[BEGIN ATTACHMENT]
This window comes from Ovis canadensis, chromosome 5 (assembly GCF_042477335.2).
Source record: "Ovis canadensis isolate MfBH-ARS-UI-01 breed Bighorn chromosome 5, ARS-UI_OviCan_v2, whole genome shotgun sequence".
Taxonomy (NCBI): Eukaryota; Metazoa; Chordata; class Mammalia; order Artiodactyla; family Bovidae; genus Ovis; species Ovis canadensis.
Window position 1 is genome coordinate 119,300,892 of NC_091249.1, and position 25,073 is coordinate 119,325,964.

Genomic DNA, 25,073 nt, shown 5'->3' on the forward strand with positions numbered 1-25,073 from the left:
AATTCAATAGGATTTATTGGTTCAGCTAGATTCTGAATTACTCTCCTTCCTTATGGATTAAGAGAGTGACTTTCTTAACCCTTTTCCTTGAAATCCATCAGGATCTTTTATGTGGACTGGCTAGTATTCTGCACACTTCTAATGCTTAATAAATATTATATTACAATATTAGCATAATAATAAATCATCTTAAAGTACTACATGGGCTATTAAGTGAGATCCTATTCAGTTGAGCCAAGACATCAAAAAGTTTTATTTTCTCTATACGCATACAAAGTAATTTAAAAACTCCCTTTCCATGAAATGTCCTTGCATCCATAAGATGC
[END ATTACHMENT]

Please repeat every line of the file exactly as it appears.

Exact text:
This window comes from Ovis canadensis, chromosome 5 (assembly GCF_042477335.2).
Source record: "Ovis canadensis isolate MfBH-ARS-UI-01 breed Bighorn chromosome 5, ARS-UI_OviCan_v2, whole genome shotgun sequence".
Taxonomy (NCBI): Eukaryota; Metazoa; Chordata; class Mammalia; order Artiodactyla; family Bovidae; genus Ovis; species Ovis canadensis.
Window position 1 is genome coordinate 119,300,892 of NC_091249.1, and position 25,073 is coordinate 119,325,964.

Genomic DNA, 25,073 nt, shown 5'->3' on the forward strand with positions numbered 1-25,073 from the left:
AATTCAATAGGATTTATTGGTTCAGCTAGATTCTGAATTACTCTCCTTCCTTATGGATTAAGAGAGTGACTTTCTTAACCCTTTTCCTTGAAATCCATCAGGATCTTTTATGTGGACTGGCTAGTATTCTGCACACTTCTAATGCTTAATAAATATTATATTACAATATTAGCATAATAATAAATCATCTTAAAGTACTACATGGGCTATTAAGTGAGATCCTATTCAGTTGAGCCAAGACATCAAAAAGTTTTATTTTCTCTATACGCATACAAAGTAATTTAAAAACTCCCTTTCCATGAAATGTCCTTGCATCCATAAGATGC